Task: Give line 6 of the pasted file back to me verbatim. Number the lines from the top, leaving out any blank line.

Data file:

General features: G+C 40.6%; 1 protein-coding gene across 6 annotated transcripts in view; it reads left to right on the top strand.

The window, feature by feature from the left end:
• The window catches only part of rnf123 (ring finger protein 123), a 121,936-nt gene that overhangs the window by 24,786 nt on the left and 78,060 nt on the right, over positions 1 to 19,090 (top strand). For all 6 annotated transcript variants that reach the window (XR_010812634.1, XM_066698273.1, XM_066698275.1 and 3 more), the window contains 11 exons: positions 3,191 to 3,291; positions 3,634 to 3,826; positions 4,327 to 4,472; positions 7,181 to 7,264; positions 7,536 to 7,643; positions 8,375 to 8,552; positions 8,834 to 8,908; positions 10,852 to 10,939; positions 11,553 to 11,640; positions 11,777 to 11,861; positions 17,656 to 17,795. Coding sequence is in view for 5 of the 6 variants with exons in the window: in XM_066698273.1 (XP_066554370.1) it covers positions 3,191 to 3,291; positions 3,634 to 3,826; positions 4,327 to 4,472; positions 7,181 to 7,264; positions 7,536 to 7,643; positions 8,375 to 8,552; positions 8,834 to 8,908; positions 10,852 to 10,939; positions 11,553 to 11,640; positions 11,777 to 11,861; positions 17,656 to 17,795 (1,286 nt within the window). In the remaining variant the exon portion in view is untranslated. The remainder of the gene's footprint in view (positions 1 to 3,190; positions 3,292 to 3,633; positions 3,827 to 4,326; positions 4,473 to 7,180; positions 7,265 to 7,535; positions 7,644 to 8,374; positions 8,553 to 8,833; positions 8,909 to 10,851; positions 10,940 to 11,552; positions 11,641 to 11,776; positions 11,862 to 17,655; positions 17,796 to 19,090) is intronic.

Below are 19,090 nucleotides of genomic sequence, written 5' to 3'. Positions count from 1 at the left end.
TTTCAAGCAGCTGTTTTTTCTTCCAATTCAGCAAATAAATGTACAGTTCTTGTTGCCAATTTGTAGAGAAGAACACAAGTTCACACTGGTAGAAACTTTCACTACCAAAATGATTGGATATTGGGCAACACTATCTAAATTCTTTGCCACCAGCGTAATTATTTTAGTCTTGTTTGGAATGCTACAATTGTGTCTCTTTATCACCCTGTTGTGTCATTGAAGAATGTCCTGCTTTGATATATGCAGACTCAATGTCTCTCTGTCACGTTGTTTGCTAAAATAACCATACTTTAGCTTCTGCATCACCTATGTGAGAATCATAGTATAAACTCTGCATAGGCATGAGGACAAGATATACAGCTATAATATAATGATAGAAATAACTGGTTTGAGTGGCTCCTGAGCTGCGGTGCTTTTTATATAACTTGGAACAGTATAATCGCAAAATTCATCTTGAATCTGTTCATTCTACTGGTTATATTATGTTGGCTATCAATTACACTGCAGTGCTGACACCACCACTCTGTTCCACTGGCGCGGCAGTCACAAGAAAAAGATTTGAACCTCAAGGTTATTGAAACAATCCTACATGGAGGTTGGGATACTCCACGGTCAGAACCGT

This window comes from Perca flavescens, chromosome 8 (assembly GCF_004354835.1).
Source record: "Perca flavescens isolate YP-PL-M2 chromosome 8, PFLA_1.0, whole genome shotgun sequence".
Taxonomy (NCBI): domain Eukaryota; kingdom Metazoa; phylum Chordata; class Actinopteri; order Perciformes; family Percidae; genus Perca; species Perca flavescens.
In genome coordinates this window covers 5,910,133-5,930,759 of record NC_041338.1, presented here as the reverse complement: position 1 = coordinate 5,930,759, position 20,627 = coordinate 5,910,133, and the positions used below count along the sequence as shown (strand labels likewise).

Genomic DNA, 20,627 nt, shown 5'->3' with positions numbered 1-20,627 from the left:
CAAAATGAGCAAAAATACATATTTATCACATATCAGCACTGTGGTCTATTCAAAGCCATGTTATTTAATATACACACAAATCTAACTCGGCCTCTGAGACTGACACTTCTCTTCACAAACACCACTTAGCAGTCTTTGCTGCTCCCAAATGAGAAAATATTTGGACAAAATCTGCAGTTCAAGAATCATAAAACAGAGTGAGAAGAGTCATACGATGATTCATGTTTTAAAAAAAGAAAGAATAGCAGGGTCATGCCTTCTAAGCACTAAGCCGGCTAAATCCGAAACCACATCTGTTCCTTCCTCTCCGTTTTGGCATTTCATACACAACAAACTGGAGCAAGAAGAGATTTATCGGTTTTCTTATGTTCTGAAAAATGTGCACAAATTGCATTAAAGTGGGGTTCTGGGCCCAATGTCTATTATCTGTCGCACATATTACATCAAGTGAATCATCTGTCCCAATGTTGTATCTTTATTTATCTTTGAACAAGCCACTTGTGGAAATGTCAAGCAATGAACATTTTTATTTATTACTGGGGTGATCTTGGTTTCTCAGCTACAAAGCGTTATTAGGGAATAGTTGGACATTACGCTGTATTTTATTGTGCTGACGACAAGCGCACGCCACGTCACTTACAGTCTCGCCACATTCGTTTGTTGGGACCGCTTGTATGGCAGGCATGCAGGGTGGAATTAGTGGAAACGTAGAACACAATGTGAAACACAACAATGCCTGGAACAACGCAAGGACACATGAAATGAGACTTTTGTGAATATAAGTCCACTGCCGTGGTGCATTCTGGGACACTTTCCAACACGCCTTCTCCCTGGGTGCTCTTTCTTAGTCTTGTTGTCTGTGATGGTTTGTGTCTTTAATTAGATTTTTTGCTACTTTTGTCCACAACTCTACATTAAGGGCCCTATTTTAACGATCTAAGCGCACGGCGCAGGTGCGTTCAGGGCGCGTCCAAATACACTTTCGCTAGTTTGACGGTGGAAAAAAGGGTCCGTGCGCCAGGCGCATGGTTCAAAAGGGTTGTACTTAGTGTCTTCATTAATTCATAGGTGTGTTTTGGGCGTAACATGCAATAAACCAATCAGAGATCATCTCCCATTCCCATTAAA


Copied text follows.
This window comes from Perca flavescens, chromosome 8 (assembly GCF_004354835.1).